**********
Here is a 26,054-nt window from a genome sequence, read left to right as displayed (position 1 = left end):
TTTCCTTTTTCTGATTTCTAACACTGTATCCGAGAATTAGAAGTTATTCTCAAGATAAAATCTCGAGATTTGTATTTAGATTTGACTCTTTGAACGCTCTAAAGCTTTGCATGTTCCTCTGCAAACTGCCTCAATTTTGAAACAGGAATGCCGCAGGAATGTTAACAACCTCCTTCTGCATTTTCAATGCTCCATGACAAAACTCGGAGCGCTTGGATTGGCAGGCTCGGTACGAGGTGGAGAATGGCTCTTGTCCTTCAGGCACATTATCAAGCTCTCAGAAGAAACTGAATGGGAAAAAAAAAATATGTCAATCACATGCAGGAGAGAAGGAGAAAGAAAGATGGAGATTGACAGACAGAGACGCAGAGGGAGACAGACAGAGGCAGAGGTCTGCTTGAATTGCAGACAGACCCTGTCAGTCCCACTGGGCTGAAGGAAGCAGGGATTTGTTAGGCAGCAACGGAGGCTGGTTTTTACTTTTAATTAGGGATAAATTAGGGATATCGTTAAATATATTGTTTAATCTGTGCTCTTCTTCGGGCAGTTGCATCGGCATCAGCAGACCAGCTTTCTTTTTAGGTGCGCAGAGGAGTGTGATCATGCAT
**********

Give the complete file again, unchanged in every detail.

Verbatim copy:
Here is a 26,054-nt window from a genome sequence, read left to right as displayed (position 1 = left end):
TTTCCTTTTTCTGATTTCTAACACTGTATCCGAGAATTAGAAGTTATTCTCAAGATAAAATCTCGAGATTTGTATTTAGATTTGACTCTTTGAACGCTCTAAAGCTTTGCATGTTCCTCTGCAAACTGCCTCAATTTTGAAACAGGAATGCCGCAGGAATGTTAACAACCTCCTTCTGCATTTTCAATGCTCCATGACAAAACTCGGAGCGCTTGGATTGGCAGGCTCGGTACGAGGTGGAGAATGGCTCTTGTCCTTCAGGCACATTATCAAGCTCTCAGAAGAAACTGAATGGGAAAAAAAAAATATGTCAATCACATGCAGGAGAGAAGGAGAAAGAAAGATGGAGATTGACAGACAGAGACGCAGAGGGAGACAGACAGAGGCAGAGGTCTGCTTGAATTGCAGACAGACCCTGTCAGTCCCACTGGGCTGAAGGAAGCAGGGATTTGTTAGGCAGCAACGGAGGCTGGTTTTTACTTTTAATTAGGGATAAATTAGGGATATCGTTAAATATATTGTTTAATCTGTGCTCTTCTTCGGGCAGTTGCATCGGCATCAGCAGACCAGCTTTCTTTTTAGGTGCGCAGAGGAGTGTGATCATGCAT